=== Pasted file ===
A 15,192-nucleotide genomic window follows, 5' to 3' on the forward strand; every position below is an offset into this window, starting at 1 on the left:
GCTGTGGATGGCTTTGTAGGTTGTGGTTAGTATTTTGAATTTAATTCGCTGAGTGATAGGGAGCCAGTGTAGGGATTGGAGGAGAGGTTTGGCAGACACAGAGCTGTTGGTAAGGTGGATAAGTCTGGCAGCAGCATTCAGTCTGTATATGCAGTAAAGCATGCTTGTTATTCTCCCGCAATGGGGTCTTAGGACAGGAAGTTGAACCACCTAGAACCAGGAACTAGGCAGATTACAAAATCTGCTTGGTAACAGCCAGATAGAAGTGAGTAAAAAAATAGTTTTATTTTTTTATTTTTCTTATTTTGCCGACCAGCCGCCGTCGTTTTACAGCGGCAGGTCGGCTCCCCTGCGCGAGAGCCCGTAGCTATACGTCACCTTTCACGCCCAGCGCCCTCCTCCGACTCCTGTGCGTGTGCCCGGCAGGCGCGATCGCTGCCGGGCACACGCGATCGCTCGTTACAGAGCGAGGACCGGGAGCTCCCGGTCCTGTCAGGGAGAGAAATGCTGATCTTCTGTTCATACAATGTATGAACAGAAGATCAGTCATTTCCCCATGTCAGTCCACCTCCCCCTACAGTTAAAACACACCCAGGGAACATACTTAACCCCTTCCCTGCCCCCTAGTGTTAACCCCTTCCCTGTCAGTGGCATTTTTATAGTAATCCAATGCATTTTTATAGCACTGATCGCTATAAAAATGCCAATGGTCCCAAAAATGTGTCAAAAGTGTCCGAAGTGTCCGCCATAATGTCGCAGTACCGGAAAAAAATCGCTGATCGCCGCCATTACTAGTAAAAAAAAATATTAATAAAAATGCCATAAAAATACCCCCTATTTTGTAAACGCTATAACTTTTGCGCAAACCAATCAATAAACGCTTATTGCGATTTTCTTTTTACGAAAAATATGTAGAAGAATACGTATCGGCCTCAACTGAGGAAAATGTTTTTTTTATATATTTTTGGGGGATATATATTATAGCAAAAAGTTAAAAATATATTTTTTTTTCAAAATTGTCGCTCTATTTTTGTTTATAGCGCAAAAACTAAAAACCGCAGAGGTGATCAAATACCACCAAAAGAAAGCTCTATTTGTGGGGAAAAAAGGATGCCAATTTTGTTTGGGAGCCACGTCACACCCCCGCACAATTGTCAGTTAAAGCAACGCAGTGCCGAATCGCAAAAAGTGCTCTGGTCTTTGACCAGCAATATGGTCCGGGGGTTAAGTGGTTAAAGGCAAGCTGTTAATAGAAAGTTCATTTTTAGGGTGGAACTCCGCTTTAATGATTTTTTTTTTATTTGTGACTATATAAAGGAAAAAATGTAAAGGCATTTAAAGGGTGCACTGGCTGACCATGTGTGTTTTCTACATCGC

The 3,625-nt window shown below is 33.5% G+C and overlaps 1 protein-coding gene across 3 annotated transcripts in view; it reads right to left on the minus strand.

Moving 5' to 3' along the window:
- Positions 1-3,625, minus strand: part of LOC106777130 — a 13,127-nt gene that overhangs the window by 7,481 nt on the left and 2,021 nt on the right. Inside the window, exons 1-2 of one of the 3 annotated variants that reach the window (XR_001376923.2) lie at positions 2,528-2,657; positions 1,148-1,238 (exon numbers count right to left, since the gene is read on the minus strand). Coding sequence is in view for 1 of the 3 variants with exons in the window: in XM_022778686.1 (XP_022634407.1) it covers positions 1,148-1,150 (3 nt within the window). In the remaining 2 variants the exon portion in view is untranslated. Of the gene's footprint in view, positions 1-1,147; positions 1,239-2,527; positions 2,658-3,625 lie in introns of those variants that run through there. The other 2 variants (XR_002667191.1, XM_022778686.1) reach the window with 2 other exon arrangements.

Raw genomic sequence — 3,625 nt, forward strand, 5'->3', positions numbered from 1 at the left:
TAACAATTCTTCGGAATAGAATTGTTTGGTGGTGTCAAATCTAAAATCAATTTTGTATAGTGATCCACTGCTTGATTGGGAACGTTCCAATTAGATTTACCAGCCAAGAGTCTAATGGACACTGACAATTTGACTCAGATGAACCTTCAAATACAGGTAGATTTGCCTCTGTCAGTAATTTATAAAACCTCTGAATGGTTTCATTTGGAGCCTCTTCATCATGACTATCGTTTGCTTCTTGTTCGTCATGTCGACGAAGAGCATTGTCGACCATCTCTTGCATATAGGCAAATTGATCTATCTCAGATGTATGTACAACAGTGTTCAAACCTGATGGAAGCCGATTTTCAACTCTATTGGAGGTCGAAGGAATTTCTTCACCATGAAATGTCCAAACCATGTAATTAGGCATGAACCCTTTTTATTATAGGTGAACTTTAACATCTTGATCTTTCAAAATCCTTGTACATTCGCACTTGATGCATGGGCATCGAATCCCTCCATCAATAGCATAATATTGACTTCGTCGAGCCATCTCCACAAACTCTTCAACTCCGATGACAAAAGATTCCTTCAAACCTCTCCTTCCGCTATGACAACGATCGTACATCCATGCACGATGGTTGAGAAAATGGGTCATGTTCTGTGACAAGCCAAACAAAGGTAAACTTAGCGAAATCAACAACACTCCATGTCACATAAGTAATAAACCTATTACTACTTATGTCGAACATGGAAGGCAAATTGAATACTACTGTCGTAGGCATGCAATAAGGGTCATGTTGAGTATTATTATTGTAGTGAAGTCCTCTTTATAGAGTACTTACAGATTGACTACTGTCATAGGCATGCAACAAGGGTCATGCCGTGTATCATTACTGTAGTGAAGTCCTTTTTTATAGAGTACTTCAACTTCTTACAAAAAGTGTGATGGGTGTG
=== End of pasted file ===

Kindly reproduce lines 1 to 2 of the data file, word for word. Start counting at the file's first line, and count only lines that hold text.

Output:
A 15,192-nucleotide genomic window follows, 5' to 3' on the forward strand; every position below is an offset into this window, starting at 1 on the left:
GCTGTGGATGGCTTTGTAGGTTGTGGTTAGTATTTTGAATTTAATTCGCTGAGTGATAGGGAGCCAGTGTAGGGATTGGAGGAGAGGTTTGGCAGACACAGAGCTGTTGGTAAGGTGGATAAGTCTGGCAGCAGCATTCAGTCTGTATATGCAGTAAAGCATGCTTGTTATTCTCCCGCAATGGGGTCTTAGGACAGGAAGTTGAACCACCTAGAACCAGGAACTAGGCAGATTACAAAATCTGCTTGGTAACAGCCAGATAGAAGTGAGTAAAAAAATAGTTTTATTTTTTTATTTTTCTTATTTTGCCGACCAGCCGCCGTCGTTTTACAGCGGCAGGTCGGCTCCCCTGCGCGAGAGCCCGTAGCTATACGTCACCTTTCACGCCCAGCGCCCTCCTCCGACTCCTGTGCGTGTGCCCGGCAGGCGCGATCGCTGCCGGGCACACGCGATCGCTCGTTACAGAGCGAGGACCGGGAGCTCCCGGTCCTGTCAGGGAGAGAAATGCTGATCTTCTGTTCATACAATGTATGAACAGAAGATCAGTCATTTCCCCATGTCAGTCCACCTCCCCCTACAGTTAAAACACACCCAGGGAACATACTTAACCCCTTCCCTGCCCCCTAGTGTTAACCCCTTCCCTGTCAGTGGCATTTTTATAGTAATCCAATGCATTTTTATAGCACTGATCGCTATAAAAATGCCAATGGTCCCAAAAATGTGTCAAAAGTGTCCGAAGTGTCCGCCATAATGTCGCAGTACCGGAAAAAAATCGCTGATCGCCGCCATTACTAGTAAAAAAAAATATTAATAAAAATGCCATAAAAATACCCCCTATTTTGTAAACGCTATAACTTTTGCGCAAACCAATCAATAAACGCTTATTGCGATTTTCTTTTTACGAAAAATATGTAGAAGAATACGTATCGGCCTCAACTGAGGAAAATGTTTTTTTTATATATTTTTGGGGGATATATATTATAGCAAAAAGTTAAAAATATATTTTTTTTTCAAAATTGTCGCTCTATTTTTGTTTATAGCGCAAAAACTAAAAACCGCAGAGGTGATCAAATACCACCAAAAGAAAGCTCTATTTGTGGGGAAAAAAGGATGCCAATTTTGTTTGGGAGCCACGTCACACCCCCGCACAATTGTCAGTTAAAGCAACGCAGTGCCGAATCGCAAAAAGTGCTCTGGTCTTTGACCAGCAATATGGTCCGGGGGTTAAGTGGTTAAAGGCAAGCTGTTAATAGAAAGTTCATTTTTAGGGTGGAACTCCGCTTTAATGATTTTTTTTTTATTTGTGACTATATAAAGGAAAAAATGTAAAGGCATTTAAAGGGTGCACTGGCTGACCATGTGTGTTTTCTACATCGC